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The Facebook Share Button vs. Like Button Showdown

Using the Wrong Button Will Crush Your Exposure and Undermine Your Social Media Marketing

Every day, websites lose the exposure they deserve to a problem that takes moments to solve: they ask readers to Like their content, when they should ask readers to Share it instead.

A brand laden with Likes will reach a few percent of its fans each time it posts something on its brand page. However, a specific content page (e.g. an article) laden with Likes does not enable your content to reach many more people. Liking a piece of content is a near empty exchange.

In contrast, the most valuable call to action you can ask of your readers is to Share your content. A Share provides reliable, high-quality word-of-mouth exposure – a Like does not. Clicking “Share” produces a message that goes out instantly to the sharer’s Facebook News Feed, and is seen many of the sharer’s friends. Clicking “Like” very rarely produces a message.

A Facebook Share is a warm endorsement from one friend to another that your content matters. These endorsements quickly add up to real value for your site.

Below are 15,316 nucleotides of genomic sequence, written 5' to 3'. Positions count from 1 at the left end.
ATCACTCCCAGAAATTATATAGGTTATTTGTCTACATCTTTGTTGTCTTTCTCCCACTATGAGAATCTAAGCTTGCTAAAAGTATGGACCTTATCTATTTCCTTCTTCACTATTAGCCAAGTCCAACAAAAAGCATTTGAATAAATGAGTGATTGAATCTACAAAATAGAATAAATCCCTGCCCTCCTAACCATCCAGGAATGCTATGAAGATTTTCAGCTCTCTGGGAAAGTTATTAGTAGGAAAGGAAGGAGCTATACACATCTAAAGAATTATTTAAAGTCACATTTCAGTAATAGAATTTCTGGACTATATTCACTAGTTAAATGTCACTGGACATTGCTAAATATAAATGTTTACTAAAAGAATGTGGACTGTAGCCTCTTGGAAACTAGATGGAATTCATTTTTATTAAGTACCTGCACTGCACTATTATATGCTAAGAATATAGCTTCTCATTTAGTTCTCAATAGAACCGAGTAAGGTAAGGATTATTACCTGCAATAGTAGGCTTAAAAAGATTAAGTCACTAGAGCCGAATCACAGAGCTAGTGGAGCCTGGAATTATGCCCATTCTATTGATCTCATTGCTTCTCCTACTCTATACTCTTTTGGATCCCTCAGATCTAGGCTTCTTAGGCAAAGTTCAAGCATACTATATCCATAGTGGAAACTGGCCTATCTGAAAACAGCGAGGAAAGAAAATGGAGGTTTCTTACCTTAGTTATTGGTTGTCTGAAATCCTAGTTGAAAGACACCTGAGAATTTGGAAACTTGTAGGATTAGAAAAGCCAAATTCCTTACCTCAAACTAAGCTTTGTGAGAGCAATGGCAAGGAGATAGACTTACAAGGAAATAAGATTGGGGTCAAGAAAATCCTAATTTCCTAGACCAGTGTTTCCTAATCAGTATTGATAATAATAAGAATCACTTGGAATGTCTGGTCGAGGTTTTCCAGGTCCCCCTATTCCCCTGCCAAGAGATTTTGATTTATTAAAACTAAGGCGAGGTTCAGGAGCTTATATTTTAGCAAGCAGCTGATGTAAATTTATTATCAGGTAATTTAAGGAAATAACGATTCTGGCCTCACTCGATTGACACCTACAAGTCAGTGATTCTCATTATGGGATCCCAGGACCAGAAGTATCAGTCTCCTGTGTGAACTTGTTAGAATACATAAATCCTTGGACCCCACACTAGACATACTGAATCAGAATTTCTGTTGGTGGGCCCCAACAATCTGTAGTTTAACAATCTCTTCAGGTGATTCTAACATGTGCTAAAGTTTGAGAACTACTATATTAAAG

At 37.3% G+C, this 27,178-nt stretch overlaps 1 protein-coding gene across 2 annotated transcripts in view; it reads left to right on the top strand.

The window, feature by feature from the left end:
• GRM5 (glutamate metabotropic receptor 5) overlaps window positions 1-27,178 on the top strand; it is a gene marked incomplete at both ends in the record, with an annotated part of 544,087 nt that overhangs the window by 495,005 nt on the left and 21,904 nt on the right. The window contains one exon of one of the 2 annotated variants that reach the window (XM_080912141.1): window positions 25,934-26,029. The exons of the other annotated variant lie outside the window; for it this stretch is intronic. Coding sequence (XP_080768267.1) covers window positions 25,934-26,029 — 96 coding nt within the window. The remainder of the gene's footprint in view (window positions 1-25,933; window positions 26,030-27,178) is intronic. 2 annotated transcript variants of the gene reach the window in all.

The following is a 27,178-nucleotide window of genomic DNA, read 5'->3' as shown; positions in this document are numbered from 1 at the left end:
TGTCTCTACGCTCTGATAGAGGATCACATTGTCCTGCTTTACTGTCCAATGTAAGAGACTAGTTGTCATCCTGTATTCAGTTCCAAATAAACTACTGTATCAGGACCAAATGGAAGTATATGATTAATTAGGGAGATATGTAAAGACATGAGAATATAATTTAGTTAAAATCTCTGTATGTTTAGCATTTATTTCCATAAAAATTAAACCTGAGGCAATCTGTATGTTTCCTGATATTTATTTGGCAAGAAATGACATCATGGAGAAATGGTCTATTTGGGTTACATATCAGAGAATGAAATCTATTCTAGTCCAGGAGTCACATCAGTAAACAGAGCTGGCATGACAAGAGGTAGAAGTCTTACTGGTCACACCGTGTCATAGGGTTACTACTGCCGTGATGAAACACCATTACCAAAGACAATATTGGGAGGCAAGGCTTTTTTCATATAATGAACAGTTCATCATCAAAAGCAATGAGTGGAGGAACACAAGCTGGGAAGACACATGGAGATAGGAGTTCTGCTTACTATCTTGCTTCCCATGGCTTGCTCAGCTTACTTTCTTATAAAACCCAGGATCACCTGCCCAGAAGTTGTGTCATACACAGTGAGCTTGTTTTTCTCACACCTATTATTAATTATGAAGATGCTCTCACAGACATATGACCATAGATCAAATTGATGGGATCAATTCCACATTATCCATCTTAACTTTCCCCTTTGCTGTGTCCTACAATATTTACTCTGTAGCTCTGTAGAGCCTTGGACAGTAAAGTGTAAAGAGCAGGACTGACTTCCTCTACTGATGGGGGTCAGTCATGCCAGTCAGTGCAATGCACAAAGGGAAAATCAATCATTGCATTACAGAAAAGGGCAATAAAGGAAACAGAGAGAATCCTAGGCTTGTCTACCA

Each Share produces many high quality referral clicks – the type of clicks you might normally buy for $0.25-$0.50 each from distribution platforms like Outbrain and Taboola. These clicks valuable clicks boost your exposure and engagement.

Let’s consider a quick example of total value of referral clicks from Facebook Shares over the course of one month. In this scenario, let’s assume we’re looking at a site that posts 1 article per day and gets 10 Facebook button Shares per article. We expect a site like this to see about 5 referral clicks per share.

This is a simplified example, especially given that we assume each share receives an average of 5 referral clicks per share. This is an average rate that Naytev has observed across over 100 client sites, but rates can frequently be as low as 2 clicks/share and as high as 10 clicks/share.

Where your site falls on this range, coupled with your monthly volume of Facebook shares, will greatly impact realized monthly value – see how in the chart below.

Many people ask us where they can find their click per share rate. You will not find it in Google Analytics, but it is a core metric that Naytev tracks for our clients.

If content Shares are the powerful lions of the social media savanna, content Likes are the cubs; fun to look at but otherwise, not likely to put in work. Every page containing content you want to reach the maximum audience should take advantage of Share buttons, not Like buttons.

You can get the stock Facebook Share Button here. In our next blog post, we’ll cover best practices for integrating Share buttons with your page design.

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Freelance reporter, League of Legends amateur